Even now, two bills are pending in Congress to rescind HITECH funds for the purpose of beginning to pay down the country’s $14 trillion debt. In January, Republican House member Jim Jordan of Ohio introduced the Spending Reduction Act, which proposes — among other cuts — eliminating $45 billion in unspent stimulus dollars, including the funds for HITECH. In February, Republican Thaddeus McCotter of Michigan introduced the Preserving Patients’ Choices Act, which specifically proposes repealing health care-related stimulus appropriations. The two bills have been referred to committee.
The fact that little cash has been awarded could also encourage a rescinding of funds, experts say. Starting in January, 13 states have now launched the program in which incentive payments through Medicaid are disbursed. Though the Centers for Medicare and Medicaid Services says it is pleased with the participation so far, only eight states have actually made Medicaid payouts — totaling just $83 million. Payments through Medicare began just this month, as had been scheduled in HITECH.
Stephen Zuckerman, health economist for the Health Policy Center at the Urban Institute, doubts either bill will make it past the Democratic-controlled Senate or gain the president’s signature. But he also doubts HITECH will gain any additional funds for excluded providers. That leaves one other possibility: that more providers find a way to qualify, but without the pot of funds increasing.
That scenario presents its own challenges. “If the goal is to give every provider who qualified in the original bill some fixed or minimum amount of funding, then adding new categories of providers without adding new dollars would not make sense,” said Zuckerman. “Unless new money is made available, and this seems unlikely, the only way to add new providers would be to reduce the funding available to each provider in the original group.”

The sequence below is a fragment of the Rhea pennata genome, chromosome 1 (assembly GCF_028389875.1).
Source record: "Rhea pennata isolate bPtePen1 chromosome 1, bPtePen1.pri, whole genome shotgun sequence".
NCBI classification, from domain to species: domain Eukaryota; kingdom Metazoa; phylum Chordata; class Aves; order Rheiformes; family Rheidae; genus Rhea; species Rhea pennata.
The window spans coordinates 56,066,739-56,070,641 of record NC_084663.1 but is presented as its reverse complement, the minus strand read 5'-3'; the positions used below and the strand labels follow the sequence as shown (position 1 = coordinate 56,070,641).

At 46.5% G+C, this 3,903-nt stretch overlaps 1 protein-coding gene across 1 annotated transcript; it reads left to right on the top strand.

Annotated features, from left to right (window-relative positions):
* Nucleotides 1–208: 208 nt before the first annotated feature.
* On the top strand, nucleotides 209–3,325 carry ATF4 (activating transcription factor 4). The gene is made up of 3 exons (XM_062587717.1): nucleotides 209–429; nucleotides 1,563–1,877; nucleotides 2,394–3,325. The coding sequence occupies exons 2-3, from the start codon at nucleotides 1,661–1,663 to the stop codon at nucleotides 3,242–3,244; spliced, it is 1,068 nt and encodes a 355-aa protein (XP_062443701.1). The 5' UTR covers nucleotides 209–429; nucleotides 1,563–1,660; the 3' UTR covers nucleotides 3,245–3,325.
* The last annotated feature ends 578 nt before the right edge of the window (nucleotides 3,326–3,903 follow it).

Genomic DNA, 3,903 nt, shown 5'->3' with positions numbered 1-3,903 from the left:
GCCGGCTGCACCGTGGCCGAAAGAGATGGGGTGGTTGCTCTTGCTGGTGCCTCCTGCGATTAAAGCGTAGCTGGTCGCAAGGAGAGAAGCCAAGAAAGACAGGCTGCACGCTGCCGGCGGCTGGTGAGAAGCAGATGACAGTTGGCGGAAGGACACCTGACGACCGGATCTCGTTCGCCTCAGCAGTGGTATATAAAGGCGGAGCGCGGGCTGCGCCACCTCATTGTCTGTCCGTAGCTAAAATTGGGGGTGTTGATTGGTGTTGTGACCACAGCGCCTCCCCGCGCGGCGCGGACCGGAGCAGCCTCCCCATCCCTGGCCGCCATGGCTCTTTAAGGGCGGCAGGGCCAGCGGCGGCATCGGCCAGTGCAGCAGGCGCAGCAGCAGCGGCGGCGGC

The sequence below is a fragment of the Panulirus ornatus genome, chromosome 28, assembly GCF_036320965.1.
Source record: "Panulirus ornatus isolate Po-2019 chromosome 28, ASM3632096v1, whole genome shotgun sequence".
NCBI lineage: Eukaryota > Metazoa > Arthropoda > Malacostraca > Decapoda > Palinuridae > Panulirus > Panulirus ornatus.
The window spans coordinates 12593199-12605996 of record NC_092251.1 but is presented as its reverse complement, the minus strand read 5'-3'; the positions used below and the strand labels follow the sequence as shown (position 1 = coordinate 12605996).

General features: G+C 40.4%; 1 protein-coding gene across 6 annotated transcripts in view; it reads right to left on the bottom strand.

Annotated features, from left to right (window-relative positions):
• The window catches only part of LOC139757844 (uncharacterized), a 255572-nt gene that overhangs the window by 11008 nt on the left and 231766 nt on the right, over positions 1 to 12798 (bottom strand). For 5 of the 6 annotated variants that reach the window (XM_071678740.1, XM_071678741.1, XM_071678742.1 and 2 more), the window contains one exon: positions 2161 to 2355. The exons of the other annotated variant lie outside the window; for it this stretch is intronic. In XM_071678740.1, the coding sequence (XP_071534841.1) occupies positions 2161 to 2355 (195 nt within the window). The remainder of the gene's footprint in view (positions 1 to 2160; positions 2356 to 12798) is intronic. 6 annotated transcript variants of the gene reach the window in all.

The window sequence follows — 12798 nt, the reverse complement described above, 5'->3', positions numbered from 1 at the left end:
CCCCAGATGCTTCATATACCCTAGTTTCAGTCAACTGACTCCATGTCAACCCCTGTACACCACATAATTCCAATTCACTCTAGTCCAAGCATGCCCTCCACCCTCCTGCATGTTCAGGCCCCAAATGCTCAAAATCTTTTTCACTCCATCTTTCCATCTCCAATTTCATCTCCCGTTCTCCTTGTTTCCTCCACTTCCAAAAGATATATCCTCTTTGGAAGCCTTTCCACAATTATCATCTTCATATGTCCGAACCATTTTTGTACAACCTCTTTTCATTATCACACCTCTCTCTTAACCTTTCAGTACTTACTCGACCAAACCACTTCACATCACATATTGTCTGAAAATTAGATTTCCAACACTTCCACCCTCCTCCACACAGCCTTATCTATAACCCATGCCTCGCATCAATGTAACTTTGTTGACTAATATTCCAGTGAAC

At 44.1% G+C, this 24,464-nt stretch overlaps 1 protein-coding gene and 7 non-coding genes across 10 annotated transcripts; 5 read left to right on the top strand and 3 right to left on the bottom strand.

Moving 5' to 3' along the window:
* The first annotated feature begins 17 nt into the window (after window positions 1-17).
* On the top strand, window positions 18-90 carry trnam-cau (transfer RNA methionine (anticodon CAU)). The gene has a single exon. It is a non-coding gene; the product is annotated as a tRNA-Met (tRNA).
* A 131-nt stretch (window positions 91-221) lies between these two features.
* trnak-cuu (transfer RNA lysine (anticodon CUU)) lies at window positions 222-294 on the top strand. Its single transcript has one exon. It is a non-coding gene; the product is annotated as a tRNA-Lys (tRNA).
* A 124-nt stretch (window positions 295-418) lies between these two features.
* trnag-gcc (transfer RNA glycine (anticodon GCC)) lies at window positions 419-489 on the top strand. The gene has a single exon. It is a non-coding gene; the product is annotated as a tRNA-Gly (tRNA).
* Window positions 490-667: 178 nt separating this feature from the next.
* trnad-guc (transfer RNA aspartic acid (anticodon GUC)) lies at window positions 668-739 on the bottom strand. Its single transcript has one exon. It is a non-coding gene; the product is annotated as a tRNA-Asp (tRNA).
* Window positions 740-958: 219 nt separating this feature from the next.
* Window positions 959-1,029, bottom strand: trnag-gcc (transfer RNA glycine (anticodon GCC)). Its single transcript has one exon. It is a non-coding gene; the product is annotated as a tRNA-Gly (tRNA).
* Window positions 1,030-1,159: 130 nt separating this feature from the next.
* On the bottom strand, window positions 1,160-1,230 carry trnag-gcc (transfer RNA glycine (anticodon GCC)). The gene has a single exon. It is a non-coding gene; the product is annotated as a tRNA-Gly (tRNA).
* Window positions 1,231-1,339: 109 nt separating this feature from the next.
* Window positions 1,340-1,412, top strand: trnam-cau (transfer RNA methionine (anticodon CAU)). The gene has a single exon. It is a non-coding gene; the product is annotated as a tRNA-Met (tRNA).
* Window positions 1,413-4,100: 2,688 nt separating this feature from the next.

The fate of excluded providers remains unclear, but so far all other attempts to include additional providers in the stimulus program have failed.
Some of the groups appear to be making small strides in at least getting their voices heard by having ONC assess their progress in adopting digital records. In March, the national coordinator’s office hired a new policy analyst — Liz Palena-Hall — to help providers who haven’t qualified for funds move forward in acquiring electronic health records. In its strategic plan published this March, the national coordinator’s office said it would look into “the creation of an incentive program to support the adoption of certified EHR technology within the behavioral health community.”
Some providers will no doubt also find a way to bypass the laws, making individuals or clinics apply for the funds as each qualifies. For instance, though rural health clinics do not qualify, their physicians do. With or without the impetus of government funds, experts agreed that the country’s health care system is eventually heading toward widespread use of electronic records.
“Some will be brought along because they are associated with another provider or it may just lower their costs,” said Neal Neuberger, executive director at the Institute for e-Health Policy. “Some of these technologies are beginning to take off because it makes good business sense.”